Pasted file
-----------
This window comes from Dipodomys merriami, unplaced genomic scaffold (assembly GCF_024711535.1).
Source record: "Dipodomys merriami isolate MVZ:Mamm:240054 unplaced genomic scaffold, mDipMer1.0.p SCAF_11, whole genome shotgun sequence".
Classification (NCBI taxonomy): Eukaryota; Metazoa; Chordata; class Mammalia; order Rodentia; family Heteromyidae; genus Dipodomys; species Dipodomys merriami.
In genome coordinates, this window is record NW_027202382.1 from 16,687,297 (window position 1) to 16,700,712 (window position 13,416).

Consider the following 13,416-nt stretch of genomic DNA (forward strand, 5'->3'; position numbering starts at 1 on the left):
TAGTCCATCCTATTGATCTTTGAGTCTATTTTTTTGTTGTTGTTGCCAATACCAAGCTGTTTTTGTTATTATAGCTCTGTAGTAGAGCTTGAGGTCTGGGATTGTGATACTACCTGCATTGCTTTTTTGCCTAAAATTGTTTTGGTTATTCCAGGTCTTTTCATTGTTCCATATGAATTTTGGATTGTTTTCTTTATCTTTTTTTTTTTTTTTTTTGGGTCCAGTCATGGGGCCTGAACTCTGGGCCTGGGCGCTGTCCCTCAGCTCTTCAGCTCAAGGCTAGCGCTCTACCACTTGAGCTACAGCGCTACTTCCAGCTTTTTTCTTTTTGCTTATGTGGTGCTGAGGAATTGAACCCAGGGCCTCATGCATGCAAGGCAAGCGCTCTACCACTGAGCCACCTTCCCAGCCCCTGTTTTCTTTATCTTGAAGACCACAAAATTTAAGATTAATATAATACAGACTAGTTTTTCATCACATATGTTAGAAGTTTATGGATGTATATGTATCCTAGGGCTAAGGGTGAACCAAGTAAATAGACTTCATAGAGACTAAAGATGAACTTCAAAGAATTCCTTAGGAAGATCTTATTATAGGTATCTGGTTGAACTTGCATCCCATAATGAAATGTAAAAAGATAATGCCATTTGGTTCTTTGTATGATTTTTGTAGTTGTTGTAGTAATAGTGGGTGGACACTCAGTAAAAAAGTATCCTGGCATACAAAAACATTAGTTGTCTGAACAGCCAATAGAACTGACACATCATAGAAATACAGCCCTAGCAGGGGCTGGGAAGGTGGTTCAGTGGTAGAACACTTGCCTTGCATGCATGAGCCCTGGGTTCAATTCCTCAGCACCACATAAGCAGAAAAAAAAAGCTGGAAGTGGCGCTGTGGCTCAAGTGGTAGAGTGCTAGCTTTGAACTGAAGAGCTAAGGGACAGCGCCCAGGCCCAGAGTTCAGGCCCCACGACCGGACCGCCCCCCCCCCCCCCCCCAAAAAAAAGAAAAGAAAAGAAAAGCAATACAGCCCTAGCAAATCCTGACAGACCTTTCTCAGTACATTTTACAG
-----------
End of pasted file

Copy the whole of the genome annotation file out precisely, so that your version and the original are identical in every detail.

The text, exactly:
This window comes from Dipodomys merriami, unplaced genomic scaffold (assembly GCF_024711535.1).
Source record: "Dipodomys merriami isolate MVZ:Mamm:240054 unplaced genomic scaffold, mDipMer1.0.p SCAF_11, whole genome shotgun sequence".
Classification (NCBI taxonomy): Eukaryota; Metazoa; Chordata; class Mammalia; order Rodentia; family Heteromyidae; genus Dipodomys; species Dipodomys merriami.
In genome coordinates, this window is record NW_027202382.1 from 16,687,297 (window position 1) to 16,700,712 (window position 13,416).

Consider the following 13,416-nt stretch of genomic DNA (forward strand, 5'->3'; position numbering starts at 1 on the left):
TAGTCCATCCTATTGATCTTTGAGTCTATTTTTTTGTTGTTGTTGCCAATACCAAGCTGTTTTTGTTATTATAGCTCTGTAGTAGAGCTTGAGGTCTGGGATTGTGATACTACCTGCATTGCTTTTTTGCCTAAAATTGTTTTGGTTATTCCAGGTCTTTTCATTGTTCCATATGAATTTTGGATTGTTTTCTTTATCTTTTTTTTTTTTTTTTTTGGGTCCAGTCATGGGGCCTGAACTCTGGGCCTGGGCGCTGTCCCTCAGCTCTTCAGCTCAAGGCTAGCGCTCTACCACTTGAGCTACAGCGCTACTTCCAGCTTTTTTCTTTTTGCTTATGTGGTGCTGAGGAATTGAACCCAGGGCCTCATGCATGCAAGGCAAGCGCTCTACCACTGAGCCACCTTCCCAGCCCCTGTTTTCTTTATCTTGAAGACCACAAAATTTAAGATTAATATAATACAGACTAGTTTTTCATCACATATGTTAGAAGTTTATGGATGTATATGTATCCTAGGGCTAAGGGTGAACCAAGTAAATAGACTTCATAGAGACTAAAGATGAACTTCAAAGAATTCCTTAGGAAGATCTTATTATAGGTATCTGGTTGAACTTGCATCCCATAATGAAATGTAAAAAGATAATGCCATTTGGTTCTTTGTATGATTTTTGTAGTTGTTGTAGTAATAGTGGGTGGACACTCAGTAAAAAAGTATCCTGGCATACAAAAACATTAGTTGTCTGAACAGCCAATAGAACTGACACATCATAGAAATACAGCCCTAGCAGGGGCTGGGAAGGTGGTTCAGTGGTAGAACACTTGCCTTGCATGCATGAGCCCTGGGTTCAATTCCTCAGCACCACATAAGCAGAAAAAAAAAGCTGGAAGTGGCGCTGTGGCTCAAGTGGTAGAGTGCTAGCTTTGAACTGAAGAGCTAAGGGACAGCGCCCAGGCCCAGAGTTCAGGCCCCACGACCGGACCGCCCCCCCCCCCCCCCCCAAAAAAAAGAAAAGAAAAGAAAAGCAATACAGCCCTAGCAAATCCTGACAGACCTTTCTCAGTACATTTTACAG